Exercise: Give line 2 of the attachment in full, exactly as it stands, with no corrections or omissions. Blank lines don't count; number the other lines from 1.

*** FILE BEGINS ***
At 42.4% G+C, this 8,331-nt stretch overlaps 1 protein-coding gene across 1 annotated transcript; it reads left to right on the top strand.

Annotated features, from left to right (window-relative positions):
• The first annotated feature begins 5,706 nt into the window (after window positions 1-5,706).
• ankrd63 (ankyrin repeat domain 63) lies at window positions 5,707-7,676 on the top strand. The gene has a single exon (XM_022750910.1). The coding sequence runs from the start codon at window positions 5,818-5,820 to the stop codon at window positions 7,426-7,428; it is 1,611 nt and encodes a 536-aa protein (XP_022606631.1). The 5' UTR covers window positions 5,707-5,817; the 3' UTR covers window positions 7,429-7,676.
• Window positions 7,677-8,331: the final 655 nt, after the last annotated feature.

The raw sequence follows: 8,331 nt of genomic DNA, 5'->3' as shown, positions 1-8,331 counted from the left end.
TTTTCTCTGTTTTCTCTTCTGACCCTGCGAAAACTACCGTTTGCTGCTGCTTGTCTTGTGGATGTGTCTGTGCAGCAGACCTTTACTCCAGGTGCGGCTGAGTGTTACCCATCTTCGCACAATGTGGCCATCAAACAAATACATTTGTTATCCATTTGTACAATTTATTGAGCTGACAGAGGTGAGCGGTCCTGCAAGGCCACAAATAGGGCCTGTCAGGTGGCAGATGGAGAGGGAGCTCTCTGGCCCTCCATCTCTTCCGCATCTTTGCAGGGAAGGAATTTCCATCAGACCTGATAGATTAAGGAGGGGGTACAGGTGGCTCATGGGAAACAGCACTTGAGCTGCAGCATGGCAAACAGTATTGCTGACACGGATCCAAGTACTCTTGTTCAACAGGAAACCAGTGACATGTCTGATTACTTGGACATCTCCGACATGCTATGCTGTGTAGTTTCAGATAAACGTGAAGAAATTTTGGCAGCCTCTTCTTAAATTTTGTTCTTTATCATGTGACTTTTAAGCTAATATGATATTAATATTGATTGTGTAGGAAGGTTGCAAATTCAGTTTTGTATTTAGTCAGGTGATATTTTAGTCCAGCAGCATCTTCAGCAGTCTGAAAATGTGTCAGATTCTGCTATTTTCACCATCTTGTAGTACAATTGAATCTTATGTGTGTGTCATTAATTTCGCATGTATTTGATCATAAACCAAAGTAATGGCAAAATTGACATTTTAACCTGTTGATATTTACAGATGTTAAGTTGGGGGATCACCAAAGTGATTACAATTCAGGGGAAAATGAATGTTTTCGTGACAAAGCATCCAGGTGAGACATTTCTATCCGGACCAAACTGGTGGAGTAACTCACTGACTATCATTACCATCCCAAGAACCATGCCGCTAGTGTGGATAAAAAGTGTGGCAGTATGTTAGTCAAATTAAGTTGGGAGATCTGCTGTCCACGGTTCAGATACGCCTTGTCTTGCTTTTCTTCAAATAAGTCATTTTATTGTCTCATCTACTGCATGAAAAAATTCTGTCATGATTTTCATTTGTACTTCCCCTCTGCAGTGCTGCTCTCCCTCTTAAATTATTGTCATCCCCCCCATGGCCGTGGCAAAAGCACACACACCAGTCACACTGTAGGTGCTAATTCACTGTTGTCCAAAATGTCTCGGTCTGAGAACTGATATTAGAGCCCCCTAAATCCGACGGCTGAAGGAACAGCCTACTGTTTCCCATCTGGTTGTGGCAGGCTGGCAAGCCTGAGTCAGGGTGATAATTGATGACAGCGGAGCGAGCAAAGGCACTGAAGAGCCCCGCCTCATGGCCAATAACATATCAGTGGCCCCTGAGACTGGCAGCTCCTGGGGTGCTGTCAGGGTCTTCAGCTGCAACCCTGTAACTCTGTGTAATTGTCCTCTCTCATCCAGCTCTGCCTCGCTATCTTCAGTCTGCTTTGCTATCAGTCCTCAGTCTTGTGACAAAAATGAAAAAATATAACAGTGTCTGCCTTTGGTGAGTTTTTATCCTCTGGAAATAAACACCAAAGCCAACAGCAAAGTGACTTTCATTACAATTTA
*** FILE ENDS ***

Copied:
Annotated features, from left to right (window-relative positions):